Meghan Markle’s royal etiquette lessons continues.
According to Charlie Moloney, a journalist for Express, the Duchess of Sussex’s “re-education may have been upgraded after footage of her closing a door for herself on Tuesday sparked a social media frenzy.” Moloney added that Markle has more to learn than her sister-in-law Kate Middleton.
“It is standard practice for anyone entering the Royal Family to receive a few pointers,” a Kensington Palace insider told The Sun. “But because Meghan is American, and has had a very different upbringing, arguably she has more to learn. Advisers have been teaching her everything from the ‘Windsor wave’ and silver-service dining, to pronunciation and exiting a car gracefully.”
According to former royal etiquette expert Grant Harold, for the Windsor wave, “Her arm should extend upwards at a right angle and the hand then moves from side to side in gentle right-left motions.” By following this it is “restrained (and easier on the hand.”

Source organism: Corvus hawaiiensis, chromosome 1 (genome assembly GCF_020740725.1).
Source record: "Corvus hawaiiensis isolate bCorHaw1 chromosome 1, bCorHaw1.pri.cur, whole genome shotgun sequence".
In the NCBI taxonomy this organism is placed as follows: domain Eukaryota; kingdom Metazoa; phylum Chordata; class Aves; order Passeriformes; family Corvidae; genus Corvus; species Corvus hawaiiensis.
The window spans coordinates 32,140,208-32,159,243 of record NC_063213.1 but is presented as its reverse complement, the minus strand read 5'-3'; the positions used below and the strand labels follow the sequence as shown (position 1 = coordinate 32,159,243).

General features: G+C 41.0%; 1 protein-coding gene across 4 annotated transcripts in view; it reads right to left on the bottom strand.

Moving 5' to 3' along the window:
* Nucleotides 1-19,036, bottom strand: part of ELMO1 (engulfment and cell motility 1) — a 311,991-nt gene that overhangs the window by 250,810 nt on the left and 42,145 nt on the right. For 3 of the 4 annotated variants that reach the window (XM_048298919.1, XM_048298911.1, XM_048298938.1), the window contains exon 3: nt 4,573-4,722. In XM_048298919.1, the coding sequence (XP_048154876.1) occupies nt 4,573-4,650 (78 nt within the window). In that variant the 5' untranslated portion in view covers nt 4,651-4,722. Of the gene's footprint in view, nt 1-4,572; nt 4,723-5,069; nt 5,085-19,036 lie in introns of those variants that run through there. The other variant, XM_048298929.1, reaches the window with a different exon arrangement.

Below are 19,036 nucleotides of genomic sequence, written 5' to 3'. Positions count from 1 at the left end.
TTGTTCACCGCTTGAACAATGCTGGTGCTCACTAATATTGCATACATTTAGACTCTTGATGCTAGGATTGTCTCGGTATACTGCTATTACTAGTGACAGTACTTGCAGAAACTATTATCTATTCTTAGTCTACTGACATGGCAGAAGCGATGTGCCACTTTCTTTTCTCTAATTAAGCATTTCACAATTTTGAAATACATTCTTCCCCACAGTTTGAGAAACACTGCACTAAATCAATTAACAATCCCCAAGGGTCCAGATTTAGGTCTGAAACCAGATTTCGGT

In addition, Markle is slowly replacing American words and phrases like restroom, trash and pants to its English equivalents.
“It was politely suggested she stop using the name fanny-pack and use rucksack instead. Similarly, just as most Americans use a soft ’t’ in words like water and butter, Meg now says these in the RP (received pronunciation) way,” the insider added. “She has taken to it all like a duck to water. For her, it’s just another acting job.”
Speaking of “acting job,” Princess Diana’s former bodyguard Ken Wharfe also believed that joining the royal family is like a play because one has to perform.
According to him, the late Princess of Wales had always wanted a normal life. In fact, she tried to give this to her sons, Prince William and Prince Harry by taking them to MacDonald’s. However, Princess Diana didn’t get what she wanted after marrying a future king.
“Well it isn’t normal to have X number of shifts, it isn’t normal to have access to more than one palace to have these luxury holidays, specialised travel and a helicopter land in your backyard,” Wharfe explained. “Being in the royal family is a piece of theatre, this is unreal – you are performing.”